Hedy Lamarr was nearing the end of her MGM years when she was lent to Warner Bros. to make this film. She doesn't have a great deal to do -- there's virtually no setup for her romance with Henreid -- but she is beautifully photographed in black and white by Arthur Edeson. Her gowns are by Leah Rhodes.

Joseph Calleia is particularly good as a twisty character who could be friend or foe. Calleia excelled in this type of part; I especially liked him in a similarly ambiguous role in the Western FOUR FACES WEST (1948).

THE CONSPIRATORS was directed by Jean Negulesco. It runs 101 minutes.

This film is not available on DVD or VHS. It can be seen as part of the library on Turner Classic Movies.

The trailer is here.

Update: This film is now available on DVD from the Warner Archive.

Friday, July 23, 2010

Tonight's Movie: Walk a Crooked Mile (1948)

The familiar booming voice of narrator Reed Hadley quickly identifies WALK A CROOKED MILE as an FBI "procedural" film in the style of THE HOUSE ON 92ND STREET (1945) and other titles of that film noir subgenre.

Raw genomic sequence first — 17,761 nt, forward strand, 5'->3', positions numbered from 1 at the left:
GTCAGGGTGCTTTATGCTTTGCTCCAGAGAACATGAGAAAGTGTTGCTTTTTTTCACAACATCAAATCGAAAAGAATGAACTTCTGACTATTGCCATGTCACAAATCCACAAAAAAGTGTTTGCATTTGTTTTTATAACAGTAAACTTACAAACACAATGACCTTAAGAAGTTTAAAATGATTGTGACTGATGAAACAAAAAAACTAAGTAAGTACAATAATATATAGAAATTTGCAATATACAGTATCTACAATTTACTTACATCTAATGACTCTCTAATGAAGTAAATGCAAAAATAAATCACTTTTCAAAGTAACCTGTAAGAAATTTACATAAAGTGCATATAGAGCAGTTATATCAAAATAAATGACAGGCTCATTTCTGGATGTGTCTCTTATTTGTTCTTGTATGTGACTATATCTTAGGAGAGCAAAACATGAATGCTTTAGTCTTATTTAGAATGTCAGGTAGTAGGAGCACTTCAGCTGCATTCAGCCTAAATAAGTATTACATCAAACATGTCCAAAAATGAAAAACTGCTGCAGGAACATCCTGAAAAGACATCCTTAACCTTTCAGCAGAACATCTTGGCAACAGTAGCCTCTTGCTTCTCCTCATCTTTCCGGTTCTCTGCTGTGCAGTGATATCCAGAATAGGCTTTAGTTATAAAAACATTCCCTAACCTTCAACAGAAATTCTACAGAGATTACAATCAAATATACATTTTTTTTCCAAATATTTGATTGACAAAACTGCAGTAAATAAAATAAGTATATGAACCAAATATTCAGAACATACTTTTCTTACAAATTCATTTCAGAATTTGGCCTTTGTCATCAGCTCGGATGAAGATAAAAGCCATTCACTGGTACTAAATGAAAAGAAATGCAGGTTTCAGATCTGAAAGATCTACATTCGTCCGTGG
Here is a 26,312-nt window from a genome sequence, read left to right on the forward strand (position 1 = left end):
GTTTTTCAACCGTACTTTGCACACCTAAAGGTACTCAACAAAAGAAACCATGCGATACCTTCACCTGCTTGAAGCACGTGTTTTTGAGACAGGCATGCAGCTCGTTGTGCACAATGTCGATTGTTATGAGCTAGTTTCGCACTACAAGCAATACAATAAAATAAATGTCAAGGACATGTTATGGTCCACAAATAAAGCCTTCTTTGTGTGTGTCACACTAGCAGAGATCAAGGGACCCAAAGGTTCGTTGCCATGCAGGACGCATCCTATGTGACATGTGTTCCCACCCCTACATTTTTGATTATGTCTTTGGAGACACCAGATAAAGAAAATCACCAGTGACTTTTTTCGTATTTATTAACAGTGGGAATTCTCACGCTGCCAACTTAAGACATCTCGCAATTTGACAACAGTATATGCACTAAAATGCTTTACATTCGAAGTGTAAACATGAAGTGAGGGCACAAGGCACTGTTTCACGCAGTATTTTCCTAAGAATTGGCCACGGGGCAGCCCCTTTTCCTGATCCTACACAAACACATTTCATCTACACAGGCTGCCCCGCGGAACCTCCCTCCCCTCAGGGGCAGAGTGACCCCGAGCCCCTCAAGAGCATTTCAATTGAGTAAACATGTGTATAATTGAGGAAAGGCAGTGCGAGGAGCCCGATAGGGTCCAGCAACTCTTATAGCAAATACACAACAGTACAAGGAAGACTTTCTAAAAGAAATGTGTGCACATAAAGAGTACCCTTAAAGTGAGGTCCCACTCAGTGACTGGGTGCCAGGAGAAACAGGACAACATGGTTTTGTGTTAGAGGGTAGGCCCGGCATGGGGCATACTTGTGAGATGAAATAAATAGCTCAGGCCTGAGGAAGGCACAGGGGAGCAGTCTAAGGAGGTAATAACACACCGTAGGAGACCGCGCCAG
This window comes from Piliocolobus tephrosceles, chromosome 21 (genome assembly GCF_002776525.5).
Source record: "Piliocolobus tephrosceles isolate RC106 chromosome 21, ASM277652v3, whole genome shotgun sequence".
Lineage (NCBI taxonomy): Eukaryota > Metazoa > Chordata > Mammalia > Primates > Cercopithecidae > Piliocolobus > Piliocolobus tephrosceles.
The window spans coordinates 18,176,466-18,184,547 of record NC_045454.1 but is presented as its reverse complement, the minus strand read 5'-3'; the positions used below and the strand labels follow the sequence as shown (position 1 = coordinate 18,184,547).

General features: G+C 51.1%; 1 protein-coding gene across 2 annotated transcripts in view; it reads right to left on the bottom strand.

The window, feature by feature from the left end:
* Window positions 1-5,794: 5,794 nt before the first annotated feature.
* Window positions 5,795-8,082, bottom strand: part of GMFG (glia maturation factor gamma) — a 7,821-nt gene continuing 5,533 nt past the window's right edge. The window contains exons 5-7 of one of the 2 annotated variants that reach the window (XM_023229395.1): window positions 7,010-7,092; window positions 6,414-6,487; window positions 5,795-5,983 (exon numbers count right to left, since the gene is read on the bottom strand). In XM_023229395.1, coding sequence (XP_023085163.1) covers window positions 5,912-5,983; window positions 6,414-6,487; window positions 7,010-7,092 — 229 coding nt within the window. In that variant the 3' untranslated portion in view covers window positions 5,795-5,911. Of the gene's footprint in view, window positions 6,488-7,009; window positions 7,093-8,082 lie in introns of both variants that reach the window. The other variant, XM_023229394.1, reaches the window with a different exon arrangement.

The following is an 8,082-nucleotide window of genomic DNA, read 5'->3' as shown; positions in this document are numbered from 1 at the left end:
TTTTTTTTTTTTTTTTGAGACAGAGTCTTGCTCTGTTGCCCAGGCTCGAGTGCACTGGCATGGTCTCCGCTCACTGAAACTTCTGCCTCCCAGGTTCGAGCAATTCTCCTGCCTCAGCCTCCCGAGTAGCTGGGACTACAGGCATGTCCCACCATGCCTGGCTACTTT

WALK A CROOKED MILE finds Los Angeles FBI agent Daniel O'Hara (Dennis O'Keefe) teaming with Scotland Yard agent Scotty Grayson (Louis Hayward) to break an international case regarding espionage and stolen top secret nuclear information. The trail leads to San Francisco, where O'Hara and Grayson face grave danger dealing with murderous Soviet agents who will stop at nothing to get the formula.

The movie is a solid, well-paced effort which provides interesting glimpses of the era in which it was made. By today's standards the depiction of Americans versus the Communists may seem slightly overwrought or cartoonish at times, but the film also effectively conveys the fears and genuine concerns of the early Cold War era.

I always find the "early CSI" law enforcement techniques depicted in such films fascinating, and this movie is no exception.  Along with the one-way mirrors and hidden cameras seen in THE HOUSE ON 92ND STREET, WALK A CROOKED MILE provides some interesting glimpses of other equipment used to uncover secret messages.

O'Keefe is convincing as the businesslike FBI agent, and the genial Hayward livens things up a bit as the emissary from Scotland Yard. The bad guys include Raymond Burr and Frank Ferguson. Louise Allbritton, Carl Esmond, Onslow Stevens, and Philip Van Zandt are also in the cast.